One of the most important “tells” of a person’s professional character comes from their answer to a simple question: “What are you doing to get better at what you do?”

For hiring managers, this should be a stage-gate question. Candidates who pass through the early stages of a behavioral interview, earn the opportunity to navigate this simple but important question.

In my own experience as a hiring executive, most candidates run smack into the gate on this one. The answers are weak or non-existent. The candidate gropes for something to showcase a developmental experience. There’s little if anything on the “Here’s what I’ve read recently” list.

Self-development doesn’t involve Keeping up with the Kardashians or cheering on our favorites on the latest incarnation of “The Bachelor.”

In particular, mid-career…and moderately successful professionals seem to run out of fuel for self-development, perhaps because they sense they no longer need to improve or change or grow. That’s a dangerous assumption in a world where professions and vocations are in a constant state of renewal.

Self-development is hard work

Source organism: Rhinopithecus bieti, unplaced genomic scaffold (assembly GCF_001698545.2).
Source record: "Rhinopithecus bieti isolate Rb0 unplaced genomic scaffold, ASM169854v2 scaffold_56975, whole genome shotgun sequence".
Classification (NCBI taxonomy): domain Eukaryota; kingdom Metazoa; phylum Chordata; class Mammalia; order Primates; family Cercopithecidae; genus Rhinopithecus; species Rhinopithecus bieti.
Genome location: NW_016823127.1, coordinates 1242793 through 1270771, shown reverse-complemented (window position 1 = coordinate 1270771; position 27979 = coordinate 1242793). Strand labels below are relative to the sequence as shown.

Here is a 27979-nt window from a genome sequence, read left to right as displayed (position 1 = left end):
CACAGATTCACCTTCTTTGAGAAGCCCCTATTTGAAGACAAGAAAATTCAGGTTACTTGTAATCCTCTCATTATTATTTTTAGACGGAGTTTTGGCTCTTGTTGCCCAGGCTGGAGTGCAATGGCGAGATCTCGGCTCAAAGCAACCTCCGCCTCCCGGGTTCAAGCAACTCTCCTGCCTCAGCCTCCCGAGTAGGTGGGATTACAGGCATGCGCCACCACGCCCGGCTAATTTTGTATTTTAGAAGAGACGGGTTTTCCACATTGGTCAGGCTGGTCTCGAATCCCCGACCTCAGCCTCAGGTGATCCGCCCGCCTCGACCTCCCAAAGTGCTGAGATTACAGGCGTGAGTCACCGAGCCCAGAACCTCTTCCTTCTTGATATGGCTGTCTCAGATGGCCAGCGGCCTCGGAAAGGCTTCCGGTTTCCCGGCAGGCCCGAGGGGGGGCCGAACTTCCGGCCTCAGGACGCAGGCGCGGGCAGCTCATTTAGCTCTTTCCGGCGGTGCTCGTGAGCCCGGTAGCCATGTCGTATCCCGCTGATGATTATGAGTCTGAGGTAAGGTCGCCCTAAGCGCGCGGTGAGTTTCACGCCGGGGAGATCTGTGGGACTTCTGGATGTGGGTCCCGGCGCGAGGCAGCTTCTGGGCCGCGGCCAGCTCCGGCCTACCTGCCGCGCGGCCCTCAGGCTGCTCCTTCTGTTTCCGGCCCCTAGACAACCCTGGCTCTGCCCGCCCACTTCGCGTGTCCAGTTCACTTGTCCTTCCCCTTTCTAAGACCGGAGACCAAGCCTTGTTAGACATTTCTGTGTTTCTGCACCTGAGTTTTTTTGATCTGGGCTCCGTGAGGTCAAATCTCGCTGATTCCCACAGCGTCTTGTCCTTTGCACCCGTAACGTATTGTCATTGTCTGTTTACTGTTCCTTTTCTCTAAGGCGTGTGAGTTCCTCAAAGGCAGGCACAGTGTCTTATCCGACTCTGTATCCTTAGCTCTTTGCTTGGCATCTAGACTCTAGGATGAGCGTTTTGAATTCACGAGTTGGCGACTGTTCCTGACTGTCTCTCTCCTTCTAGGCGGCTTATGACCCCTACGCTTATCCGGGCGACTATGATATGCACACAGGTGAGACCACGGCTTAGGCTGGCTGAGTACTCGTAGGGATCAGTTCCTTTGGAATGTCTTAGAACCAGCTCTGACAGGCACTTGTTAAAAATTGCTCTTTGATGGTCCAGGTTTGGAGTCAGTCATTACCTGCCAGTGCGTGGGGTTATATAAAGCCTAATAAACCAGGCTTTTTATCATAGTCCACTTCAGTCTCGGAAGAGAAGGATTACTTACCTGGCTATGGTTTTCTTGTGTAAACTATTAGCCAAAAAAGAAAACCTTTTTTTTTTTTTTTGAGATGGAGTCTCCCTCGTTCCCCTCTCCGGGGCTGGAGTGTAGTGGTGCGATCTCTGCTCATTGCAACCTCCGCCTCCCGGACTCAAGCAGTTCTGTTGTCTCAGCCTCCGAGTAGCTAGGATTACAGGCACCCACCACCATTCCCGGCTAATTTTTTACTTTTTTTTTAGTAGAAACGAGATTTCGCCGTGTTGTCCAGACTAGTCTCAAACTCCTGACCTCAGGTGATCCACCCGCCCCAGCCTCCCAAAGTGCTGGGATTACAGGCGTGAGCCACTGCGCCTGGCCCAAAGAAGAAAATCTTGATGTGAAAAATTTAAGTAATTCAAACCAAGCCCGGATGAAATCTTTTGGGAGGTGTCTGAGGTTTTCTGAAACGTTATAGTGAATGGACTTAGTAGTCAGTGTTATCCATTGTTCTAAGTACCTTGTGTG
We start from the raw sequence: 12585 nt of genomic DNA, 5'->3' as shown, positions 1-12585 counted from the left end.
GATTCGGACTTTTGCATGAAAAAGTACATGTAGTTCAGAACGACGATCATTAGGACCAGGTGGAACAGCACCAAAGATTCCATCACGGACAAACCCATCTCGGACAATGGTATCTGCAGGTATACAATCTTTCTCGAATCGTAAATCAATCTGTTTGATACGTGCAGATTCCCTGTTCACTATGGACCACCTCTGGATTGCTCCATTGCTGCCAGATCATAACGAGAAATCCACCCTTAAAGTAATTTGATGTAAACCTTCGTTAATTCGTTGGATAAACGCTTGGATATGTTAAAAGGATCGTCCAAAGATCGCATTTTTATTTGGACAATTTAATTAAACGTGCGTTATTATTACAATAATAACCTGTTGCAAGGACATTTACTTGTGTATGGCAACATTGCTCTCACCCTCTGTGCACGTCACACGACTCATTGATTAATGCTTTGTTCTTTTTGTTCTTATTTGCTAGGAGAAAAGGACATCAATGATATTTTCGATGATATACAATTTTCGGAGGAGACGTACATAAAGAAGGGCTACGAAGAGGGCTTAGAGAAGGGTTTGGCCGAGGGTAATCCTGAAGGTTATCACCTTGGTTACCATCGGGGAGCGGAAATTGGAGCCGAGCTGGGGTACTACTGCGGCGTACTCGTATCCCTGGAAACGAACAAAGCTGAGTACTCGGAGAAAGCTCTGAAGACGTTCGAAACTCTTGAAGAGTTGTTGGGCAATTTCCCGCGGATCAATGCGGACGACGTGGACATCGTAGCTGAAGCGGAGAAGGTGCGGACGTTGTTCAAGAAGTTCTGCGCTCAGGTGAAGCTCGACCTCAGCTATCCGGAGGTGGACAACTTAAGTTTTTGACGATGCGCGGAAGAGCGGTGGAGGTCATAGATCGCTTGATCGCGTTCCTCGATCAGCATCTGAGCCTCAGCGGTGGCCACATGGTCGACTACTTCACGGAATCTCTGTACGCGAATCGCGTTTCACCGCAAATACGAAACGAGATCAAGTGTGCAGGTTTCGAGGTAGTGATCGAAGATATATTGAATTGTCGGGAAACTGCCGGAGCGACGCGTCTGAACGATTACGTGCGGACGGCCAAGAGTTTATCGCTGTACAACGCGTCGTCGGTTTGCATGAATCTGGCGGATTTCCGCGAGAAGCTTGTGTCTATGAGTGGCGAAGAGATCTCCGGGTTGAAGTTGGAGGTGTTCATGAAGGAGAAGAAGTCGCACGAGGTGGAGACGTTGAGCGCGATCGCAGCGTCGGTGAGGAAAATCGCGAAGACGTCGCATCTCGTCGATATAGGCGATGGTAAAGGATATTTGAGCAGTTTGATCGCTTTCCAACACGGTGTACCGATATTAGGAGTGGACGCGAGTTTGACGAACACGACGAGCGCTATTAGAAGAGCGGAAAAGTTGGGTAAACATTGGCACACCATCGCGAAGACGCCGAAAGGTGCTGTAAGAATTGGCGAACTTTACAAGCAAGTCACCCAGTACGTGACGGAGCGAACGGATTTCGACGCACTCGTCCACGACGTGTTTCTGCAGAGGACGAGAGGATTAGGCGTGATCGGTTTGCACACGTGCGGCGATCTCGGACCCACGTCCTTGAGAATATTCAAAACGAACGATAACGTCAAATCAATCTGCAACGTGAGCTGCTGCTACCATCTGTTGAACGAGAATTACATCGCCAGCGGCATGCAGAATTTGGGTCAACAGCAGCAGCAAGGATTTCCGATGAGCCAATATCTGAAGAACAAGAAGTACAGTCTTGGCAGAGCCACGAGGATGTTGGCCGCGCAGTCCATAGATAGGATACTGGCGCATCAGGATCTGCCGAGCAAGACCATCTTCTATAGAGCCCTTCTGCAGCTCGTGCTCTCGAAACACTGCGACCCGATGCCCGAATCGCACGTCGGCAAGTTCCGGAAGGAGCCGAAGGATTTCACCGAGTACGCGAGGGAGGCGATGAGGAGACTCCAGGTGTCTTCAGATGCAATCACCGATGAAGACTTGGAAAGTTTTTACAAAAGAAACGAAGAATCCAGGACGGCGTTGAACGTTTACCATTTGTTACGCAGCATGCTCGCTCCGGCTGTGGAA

From awareness to initiative to action to completion, getting better at what you do…or adding skills to what you do is a full contact activity backed by deliberate actions. It’s hard, often uncomfortable and sometimes even frightening.

Author, Stephen Pressfield, ("War of Art," "Going Pro" and many others) offers up this powerful perspective on the effort and process of self-development, in his post, "How We Get Better (part 2)":

“Like climbing Mt. Everest, we claw ourselves up a brutal vertical ascent, only to realize that we stand at the threshold of a plateau of ice that we must now traverse, one harrowing crevasse at a time, to get to the next ascent.”

“When we improve as artists, what is happening is less a process of adding layers of skill or technical expertise (though certainly that is happening, and it’s very important) but more an evolution that is characterized by the shedding of false self-conceptions and the jettisoning of self-limiting ideas.”

Working at “getting better” is not for the faint of heart or the weak of character. As a candidate, if you’re doing it…I want to know where you’re struggling or even failing. It’s particularly powerful to understand where someone is failing…and then striving to overcome the failure.  It’s you people I want on my team.

“What are you doing to get better at what you do?”

How would you answer the question?   

This blog originally appeared at

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